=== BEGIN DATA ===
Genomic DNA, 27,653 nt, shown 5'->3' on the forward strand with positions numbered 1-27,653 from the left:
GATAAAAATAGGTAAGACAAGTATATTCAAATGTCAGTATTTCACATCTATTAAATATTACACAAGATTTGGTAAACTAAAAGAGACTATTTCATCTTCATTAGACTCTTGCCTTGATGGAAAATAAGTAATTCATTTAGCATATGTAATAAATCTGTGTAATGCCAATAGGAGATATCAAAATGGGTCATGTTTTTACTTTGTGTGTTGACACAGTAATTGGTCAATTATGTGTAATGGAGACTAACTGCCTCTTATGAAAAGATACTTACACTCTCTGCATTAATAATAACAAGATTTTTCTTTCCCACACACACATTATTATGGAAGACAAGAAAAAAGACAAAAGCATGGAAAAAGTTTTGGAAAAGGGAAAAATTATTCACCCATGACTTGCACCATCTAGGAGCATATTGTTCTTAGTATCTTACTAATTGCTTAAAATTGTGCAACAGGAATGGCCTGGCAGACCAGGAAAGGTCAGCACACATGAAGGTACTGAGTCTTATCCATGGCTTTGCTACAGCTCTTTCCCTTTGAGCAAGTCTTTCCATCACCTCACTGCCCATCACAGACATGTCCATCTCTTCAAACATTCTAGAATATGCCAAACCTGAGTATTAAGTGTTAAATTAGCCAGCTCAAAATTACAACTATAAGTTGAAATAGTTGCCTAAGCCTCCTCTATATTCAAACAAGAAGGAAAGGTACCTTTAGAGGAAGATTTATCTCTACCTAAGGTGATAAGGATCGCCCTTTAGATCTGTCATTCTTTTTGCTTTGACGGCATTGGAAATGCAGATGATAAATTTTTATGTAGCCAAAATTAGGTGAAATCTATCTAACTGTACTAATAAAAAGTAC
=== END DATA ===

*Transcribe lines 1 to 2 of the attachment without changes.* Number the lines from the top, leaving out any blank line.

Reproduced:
Genomic DNA, 27,653 nt, shown 5'->3' on the forward strand with positions numbered 1-27,653 from the left:
GATAAAAATAGGTAAGACAAGTATATTCAAATGTCAGTATTTCACATCTATTAAATATTACACAAGATTTGGTAAACTAAAAGAGACTATTTCATCTTCATTAGACTCTTGCCTTGATGGAAAATAAGTAATTCATTTAGCATATGTAATAAATCTGTGTAATGCCAATAGGAGATATCAAAATGGGTCATGTTTTTACTTTGTGTGTTGACACAGTAATTGGTCAATTATGTGTAATGGAGACTAACTGCCTCTTATGAAAAGATACTTACACTCTCTGCATTAATAATAACAAGATTTTTCTTTCCCACACACACATTATTATGGAAGACAAGAAAAAAGACAAAAGCATGGAAAAAGTTTTGGAAAAGGGAAAAATTATTCACCCATGACTTGCACCATCTAGGAGCATATTGTTCTTAGTATCTTACTAATTGCTTAAAATTGTGCAACAGGAATGGCCTGGCAGACCAGGAAAGGTCAGCACACATGAAGGTACTGAGTCTTATCCATGGCTTTGCTACAGCTCTTTCCCTTTGAGCAAGTCTTTCCATCACCTCACTGCCCATCACAGACATGTCCATCTCTTCAAACATTCTAGAATATGCCAAACCTGAGTATTAAGTGTTAAATTAGCCAGCTCAAAATTACAACTATAAGTTGAAATAGTTGCCTAAGCCTCCTCTATATTCAAACAAGAAGGAAAGGTACCTTTAGAGGAAGATTTATCTCTACCTAAGGTGATAAGGATCGCCCTTTAGATCTGTCATTCTTTTTGCTTTGACGGCATTGGAAATGCAGATGATAAATTTTTATGTAGCCAAAATTAGGTGAAATCTATCTAACTGTACTAATAAAAAGTAC